A terrific thriller that is never, ever to be confused with the God-awful bomb; the 1999 remake. Perhaps horror directors should be required to watch both films back to back; a great lesson in what not to do.
4. Rosemary’s Baby (1968, Roman Polanski)
A classic film from one of cinema’s best directors. Thank goodness it wasn’t made by its producer, William Castle. Certainly, Castle’s self-directed movies have their own classic status and charm.
Titles such as “The House on Haunted Hill”, “Macabre”, and perhaps most famously “The Tingler” are genre classics in their own right. But Castle’s heavy-handed style simply would not have worked. It’s a testimony to Paramount’s Robert Evans’s genius, that he brought in Polish director Polanski. The script closely follows its source, Ira Levin’s novel of the same name.
But that turns out to be a good thing. This is another movie in which the setting is a character as well. The infamous Dakota (where just outside, tenant John Lennon was shot) is re-titled The Bramford, and to this day retains its power to unnerve. Another beautiful, Gothic location used to maximum effect. Ruth Gordon’s Oscar-winning role as Mia Farrow’s neighbor is at turns funny and menacing.
Perhaps the casting of John Cassavetes as Farrow’s husband, the scheming actor Guy, was a bit on-the-nose. Though, it’s hard to argue that any other actor would have done a better job. It was also the first movie to place devil worship in contemporary times. The film’s final moments are the stuff that genre classics are made of. “What have you done to its eyes??” A seminal movie to all fans of cinema alike.
5. Let’s Scare Jessica to Death (1971, John Hancock)
A love-it-or-hate-it title that has its devoted fans, and equally devoted non-believers. Audiences at the time stayed away in droves. Over 40 years later it stands as a litmus test for whether or not a slow build-up is for you.
An underrated movie with two fanatstic actresses: Zohra Lampert as the titular protagonist, and Mariclare Costello as the is-she/isn’t-she vampire villainess. Her outstanding performance anchors this subtle title. She has a perfectly haunting presence that at times seems malevolent, and at times comes across as just a wandering hippie.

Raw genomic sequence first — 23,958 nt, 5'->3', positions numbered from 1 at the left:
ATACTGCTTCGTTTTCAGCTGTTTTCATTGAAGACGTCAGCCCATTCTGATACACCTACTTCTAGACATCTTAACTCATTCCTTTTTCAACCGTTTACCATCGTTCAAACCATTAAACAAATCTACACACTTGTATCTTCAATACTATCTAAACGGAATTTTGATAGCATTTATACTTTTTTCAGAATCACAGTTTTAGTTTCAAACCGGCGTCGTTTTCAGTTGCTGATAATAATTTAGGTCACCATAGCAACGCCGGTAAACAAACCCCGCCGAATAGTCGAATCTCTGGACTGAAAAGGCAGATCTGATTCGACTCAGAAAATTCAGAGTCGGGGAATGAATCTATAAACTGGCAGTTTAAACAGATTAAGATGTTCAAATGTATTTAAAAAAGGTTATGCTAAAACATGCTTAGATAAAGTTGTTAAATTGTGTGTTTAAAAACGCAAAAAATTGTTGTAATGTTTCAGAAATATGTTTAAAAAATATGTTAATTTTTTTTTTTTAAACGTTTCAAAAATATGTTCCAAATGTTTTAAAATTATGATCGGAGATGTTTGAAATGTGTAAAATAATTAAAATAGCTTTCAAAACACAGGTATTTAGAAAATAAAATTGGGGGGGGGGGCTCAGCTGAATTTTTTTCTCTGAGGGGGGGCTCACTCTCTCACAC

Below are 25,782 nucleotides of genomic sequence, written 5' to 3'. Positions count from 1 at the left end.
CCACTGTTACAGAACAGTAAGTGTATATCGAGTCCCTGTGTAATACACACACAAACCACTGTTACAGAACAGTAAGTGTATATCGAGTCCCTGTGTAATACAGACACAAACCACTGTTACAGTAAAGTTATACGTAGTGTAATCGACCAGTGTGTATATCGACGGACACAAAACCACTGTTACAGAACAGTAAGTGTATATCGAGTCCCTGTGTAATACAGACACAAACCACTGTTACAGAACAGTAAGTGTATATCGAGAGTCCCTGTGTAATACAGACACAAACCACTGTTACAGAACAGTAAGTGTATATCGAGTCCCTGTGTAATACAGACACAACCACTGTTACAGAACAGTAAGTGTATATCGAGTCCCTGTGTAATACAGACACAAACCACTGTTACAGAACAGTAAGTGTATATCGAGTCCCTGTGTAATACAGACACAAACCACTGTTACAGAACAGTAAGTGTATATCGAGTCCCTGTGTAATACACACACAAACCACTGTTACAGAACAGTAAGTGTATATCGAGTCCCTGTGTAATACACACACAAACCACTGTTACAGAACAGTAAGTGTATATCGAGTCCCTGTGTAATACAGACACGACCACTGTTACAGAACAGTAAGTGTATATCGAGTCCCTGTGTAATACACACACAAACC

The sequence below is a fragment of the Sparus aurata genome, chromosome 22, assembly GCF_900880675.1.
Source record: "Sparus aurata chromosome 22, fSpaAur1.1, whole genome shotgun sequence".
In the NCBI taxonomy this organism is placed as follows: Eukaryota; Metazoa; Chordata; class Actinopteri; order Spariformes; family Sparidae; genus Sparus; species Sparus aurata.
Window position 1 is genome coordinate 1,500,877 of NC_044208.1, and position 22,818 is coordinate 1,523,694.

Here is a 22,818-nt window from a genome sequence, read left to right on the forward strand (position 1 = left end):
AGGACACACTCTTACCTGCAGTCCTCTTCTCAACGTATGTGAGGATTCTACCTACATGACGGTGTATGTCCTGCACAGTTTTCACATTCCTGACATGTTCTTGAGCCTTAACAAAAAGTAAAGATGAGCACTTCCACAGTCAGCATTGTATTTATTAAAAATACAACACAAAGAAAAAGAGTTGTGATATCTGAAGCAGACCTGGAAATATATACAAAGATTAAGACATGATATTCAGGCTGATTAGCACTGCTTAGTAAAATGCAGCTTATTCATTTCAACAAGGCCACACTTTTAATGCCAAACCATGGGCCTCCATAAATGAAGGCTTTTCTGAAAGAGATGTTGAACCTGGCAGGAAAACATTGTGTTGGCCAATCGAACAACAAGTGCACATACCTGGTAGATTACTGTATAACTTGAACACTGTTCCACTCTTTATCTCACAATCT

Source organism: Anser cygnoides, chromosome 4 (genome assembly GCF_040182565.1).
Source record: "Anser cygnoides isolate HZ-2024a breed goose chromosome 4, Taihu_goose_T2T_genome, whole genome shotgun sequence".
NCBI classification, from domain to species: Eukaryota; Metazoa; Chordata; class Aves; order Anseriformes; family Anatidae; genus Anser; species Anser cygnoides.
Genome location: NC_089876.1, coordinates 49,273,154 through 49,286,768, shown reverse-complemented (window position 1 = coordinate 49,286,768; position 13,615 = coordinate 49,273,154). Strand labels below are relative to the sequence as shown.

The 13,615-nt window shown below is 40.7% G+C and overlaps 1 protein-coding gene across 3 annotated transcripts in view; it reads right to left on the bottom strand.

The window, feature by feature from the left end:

The awesome early dinner scene wherein Mariclare, and Zohra Lampert’s husband (Barton Heyman) sing and play the cello, respectively, results in a haunting folk song with lyrics “Stay forever, my love, my love.” Overlaid with the voices in Jessica’s head, the moment becomes forever etched in the mind.
Perhaps the next scene, a seance in an empty country estate, is even creepier. Even though the seance produces no spirits, it’s one of the best scenes of its kind ever. If you’ve seen it before, and weren’t impressed, a second viewing may be useful to appreciate its quiet, brilliant story.
6. Don’t Look Now (1973, Nicholas Roeg)
The obligatory addition to this list, Roeg’s translation of Daphne du Maurier’s novel instantly became a genre favorite among critics. A British-Italian film that should be required viewing in current film classes worldwide.
Donald Sutherland and Julie Christie give career-high performances alike. A perfectly-cast couple who looses their daughter to a pond on their property, then decide to relocate to Venice, where John (Sutherland) is hired to renovate a cathedral. Their other child, a son, is sent off to a boarding school.
The natural, stunning Italian locations are absolutely perfect, and add a sense of claustrophobia and mystery to the story. The plot is mostly concerned with a serial killer in Venice at the same time, and continual vague sightings of what appears to be a little girl running around the city. She (it?) is always glimpsed quickly, causing John to question what’s going on.
Is it the ghost of his daughter? Is it his daughter? A seemingly easy puzzle becomes quite complex when mediums and psychics are added to the mix. A beautiful art film that makes the viewer feel many different emotions, all in one film. Is it creepy? Well, it wouldn’t be on this list if it weren’t. Is it an art film? Definitely. Required viewing.